ARSHED BHATTI’S STORY
I regularly cross ‘borders’ in my ‘physical present’, while on the parallel, in my mind, I keep crossing several borders as I interact with diverse and affable others in Canada.
I have crossed several international borders in the last 20 years; and I feel, many since my birth.
I live in Vaughan, which has internal borders of its sub-cities (Woodbridge, Maple, Concord); travel to work in Brampton and thus notice as I cross from York Region to Peel region, and vice versa.
I go to do a TV show in Mississauga (once every week), and enter Toronto from ‘GTA’ twice every week.
Inside me, the border crossing keeps happening as I interact with different skin-colours and step in to another language.
I feel at home with people who my mind tells are ‘friends’ – regardless of skin colour, gender or other sub-identities.
Once the ‘at home’ feeling smiles inside, the barriers and borders of language and culture coalesce, harmonize or evaporate.
It seems, ‘border crossing’ is something continuing from my previous generations: my parents were ‘forced-migrated’ in 1947 from East to West Punjab, from ‘home’ to a ‘homeland’, from being ‘at home’ to being ‘on the edge’ for the rest of their lives. The ‘home’ they left never coalesced with the ‘homeland’ they found themselves in.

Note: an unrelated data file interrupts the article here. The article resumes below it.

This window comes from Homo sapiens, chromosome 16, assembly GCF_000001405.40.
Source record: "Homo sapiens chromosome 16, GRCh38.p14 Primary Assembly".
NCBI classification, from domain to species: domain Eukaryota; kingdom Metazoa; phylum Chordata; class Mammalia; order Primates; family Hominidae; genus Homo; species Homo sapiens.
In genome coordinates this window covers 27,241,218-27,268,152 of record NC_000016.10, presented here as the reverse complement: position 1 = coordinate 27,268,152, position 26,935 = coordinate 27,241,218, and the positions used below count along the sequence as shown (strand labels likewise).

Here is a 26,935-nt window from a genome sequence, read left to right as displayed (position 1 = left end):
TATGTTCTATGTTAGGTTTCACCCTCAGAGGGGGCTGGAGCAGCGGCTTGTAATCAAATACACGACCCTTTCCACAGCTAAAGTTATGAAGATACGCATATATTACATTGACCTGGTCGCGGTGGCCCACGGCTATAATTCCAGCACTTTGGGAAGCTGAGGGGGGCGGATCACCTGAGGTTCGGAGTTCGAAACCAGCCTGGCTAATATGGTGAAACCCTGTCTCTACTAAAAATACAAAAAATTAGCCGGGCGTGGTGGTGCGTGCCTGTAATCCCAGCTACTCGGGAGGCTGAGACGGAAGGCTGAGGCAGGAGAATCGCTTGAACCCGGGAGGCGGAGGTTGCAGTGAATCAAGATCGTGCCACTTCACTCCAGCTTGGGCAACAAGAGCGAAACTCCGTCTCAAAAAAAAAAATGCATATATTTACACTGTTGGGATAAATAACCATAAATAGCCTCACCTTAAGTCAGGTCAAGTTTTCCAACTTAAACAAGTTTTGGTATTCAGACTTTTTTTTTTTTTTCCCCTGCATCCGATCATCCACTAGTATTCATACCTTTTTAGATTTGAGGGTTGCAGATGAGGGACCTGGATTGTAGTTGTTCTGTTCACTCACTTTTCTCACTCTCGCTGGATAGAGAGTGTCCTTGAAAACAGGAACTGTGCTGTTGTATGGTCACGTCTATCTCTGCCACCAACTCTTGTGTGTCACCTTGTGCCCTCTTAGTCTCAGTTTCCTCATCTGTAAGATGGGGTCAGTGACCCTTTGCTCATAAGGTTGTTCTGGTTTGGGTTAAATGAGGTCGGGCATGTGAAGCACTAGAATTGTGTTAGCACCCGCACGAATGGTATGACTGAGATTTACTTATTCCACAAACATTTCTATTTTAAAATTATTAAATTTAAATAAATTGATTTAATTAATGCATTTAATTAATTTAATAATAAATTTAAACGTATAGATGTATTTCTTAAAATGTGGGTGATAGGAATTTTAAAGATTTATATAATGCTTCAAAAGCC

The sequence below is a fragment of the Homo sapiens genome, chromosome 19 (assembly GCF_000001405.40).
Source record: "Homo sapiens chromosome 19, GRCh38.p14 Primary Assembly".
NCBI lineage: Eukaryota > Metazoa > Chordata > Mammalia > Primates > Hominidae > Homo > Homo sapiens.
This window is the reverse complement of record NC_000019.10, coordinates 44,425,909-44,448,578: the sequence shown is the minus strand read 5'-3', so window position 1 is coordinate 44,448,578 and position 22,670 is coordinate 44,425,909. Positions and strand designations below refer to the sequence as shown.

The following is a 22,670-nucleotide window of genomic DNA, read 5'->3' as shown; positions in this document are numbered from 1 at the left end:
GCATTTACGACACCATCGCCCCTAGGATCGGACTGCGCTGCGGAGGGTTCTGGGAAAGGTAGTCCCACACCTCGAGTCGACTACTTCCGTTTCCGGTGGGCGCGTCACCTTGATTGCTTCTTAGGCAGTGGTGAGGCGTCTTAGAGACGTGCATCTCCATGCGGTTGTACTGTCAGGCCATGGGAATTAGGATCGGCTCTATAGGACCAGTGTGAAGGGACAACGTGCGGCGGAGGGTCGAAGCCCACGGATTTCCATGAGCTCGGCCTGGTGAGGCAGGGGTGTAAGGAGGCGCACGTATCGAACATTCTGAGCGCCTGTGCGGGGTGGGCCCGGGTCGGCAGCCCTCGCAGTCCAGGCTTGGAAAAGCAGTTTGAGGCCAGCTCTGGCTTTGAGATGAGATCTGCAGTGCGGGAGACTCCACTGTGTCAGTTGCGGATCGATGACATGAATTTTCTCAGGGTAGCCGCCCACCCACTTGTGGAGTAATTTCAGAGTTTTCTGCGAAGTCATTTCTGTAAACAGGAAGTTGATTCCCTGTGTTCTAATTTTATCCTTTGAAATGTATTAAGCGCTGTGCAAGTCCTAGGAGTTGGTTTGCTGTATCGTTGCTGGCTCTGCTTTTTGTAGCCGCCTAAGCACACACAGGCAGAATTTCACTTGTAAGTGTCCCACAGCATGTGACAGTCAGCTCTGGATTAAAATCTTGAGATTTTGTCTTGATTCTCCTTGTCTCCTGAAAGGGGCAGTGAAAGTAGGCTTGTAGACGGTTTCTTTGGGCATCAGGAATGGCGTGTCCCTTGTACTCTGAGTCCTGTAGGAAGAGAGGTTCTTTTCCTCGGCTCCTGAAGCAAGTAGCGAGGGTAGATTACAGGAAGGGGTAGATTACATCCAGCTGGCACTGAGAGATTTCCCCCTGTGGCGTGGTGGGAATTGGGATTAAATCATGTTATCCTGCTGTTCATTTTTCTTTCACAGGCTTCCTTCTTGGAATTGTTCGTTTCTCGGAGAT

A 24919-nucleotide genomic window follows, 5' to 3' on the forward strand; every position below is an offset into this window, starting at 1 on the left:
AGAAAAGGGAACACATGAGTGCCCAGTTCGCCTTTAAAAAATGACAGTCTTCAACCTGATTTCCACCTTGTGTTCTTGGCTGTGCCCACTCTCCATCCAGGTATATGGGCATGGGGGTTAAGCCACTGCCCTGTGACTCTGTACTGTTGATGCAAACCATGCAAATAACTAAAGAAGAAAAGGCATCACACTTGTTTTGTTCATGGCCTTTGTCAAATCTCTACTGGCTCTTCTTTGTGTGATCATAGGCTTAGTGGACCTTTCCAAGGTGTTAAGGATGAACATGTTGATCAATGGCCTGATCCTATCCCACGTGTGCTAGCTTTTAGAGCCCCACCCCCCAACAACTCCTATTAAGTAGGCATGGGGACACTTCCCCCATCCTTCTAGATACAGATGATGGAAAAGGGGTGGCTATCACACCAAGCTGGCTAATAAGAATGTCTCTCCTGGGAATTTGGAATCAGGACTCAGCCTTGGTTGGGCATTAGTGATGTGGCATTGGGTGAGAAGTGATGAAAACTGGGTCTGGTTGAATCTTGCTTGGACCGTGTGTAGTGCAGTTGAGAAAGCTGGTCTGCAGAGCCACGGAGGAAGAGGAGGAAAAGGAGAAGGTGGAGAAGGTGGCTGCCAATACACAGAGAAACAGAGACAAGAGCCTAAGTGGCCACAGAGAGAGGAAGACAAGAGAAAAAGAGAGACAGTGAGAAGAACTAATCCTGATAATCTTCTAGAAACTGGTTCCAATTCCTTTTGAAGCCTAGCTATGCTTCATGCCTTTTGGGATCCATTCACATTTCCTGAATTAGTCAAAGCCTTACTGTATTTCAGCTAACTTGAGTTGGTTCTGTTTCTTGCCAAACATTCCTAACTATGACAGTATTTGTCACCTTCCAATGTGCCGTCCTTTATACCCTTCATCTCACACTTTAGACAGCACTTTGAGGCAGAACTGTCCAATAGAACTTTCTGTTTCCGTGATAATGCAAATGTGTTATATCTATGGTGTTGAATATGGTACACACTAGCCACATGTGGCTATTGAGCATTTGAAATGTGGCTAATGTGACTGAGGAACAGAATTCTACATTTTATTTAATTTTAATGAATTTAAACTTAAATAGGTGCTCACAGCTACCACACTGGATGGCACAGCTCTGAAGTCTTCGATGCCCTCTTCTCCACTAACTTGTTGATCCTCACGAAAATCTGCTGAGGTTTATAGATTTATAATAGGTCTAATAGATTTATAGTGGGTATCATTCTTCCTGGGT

I, as a 12 year old, moved from a village to a small city; to a bigger city (Lahore) in my teens; to the capital city (Islamabad) in my 20s; to Tokyo and London in my 30s; to Toronto in my 40s; and to a realization of this phenomenon of ‘part-choice-part-imperative’ of this self-propelled ‘floating’ last year.
The walk continues, but the journey seems slower than the physical movement. The cross-orbiting in the mind doesn’t stop, not even in dreams.
This ‘crossing over’ seems to be the next most frequent thing to breathing in my case.